Provide, Provide : by Robert Frost || Analysis

Also Read

Provide, Provide

The witch that came (the withered hag)
To wash the steps with pail and rag
Was once the beauty Abishag,

The picture pride of Hollywood.
Too many fall from great and good
For you to doubt the likelihood.

Die early and avoid the fate.
Or if predestined to die late,
Make up your mind to die in state.

Make the whole stock exchange your own!
If need be occupy a throne,
Where nobody can call you crone.

Some have relied on what they knew,
Others on being simply true.
What worked for them might work for you.

No memory of having starred
Atones for later disregard
Or keeps the end from being hard.

Better to go down dignified
With boughten friendship at your side
Than none at all. Provide, provide!

The witch that came (the withered hag) To wash the steps with pail and rag Was once the beauty Abishag,  The picture pride of Hollywood. Too many fall from great and good For you to doubt the likelihood.
Provide, Provide

Analysis

Introduction:

      The poem Provide, Provide by Robert Frost from A Further Range is full of aphorisms urging in a satiric vein to lay up even the most worthless earthly treasure for ourselves. The wisdom of ethereal sphere allow to function on mankind, is the main concern of narrator.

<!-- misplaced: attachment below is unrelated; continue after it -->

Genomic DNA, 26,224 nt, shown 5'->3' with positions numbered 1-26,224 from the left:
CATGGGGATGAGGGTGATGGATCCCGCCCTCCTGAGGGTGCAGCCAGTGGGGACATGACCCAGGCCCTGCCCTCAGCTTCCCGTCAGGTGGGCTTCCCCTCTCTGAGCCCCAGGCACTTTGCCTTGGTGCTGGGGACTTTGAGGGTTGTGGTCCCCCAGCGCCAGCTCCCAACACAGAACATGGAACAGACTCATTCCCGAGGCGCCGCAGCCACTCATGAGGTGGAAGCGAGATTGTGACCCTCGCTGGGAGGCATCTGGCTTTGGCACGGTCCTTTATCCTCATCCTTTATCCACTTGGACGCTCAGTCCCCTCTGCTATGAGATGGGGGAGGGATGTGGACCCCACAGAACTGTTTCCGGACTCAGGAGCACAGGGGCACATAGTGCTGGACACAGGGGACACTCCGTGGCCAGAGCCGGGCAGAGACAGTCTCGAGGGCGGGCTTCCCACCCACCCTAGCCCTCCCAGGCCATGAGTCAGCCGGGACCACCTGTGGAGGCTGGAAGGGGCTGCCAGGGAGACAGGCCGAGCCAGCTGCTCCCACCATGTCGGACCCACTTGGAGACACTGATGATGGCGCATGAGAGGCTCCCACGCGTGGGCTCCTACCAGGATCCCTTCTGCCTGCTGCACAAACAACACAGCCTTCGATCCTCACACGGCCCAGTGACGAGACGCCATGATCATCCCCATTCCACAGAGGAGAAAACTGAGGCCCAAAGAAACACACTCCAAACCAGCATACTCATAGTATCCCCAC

Development of Thought:

      The main theme is that expediency will not work, but since people will provide for the morrow, let them do it wholeheartedly. It is the wisdom of this world which demonstrates that the wisdom of the world is not enough. Celestial intelligance which is far beyond auspicious then the earthly knowledge. Akashic records (ethereal knowledge) which preserved enormous potential of genius to sparkle for humanity.

Critical Remarks:

      The poem is satirical about some of the most valued things of American life materialism, pragmatism and the firm belief that vigorous effort will be rewarded with success. The poem has been called an immortal masterpiece. Elizabeth Jennings calls it a spell or an incantation, a riddle, an admonition and a conjuration. The poem is full of moral wisdom - the wisdom of this world and that wisdom which comes from some unknown source.

Previous Post Next Post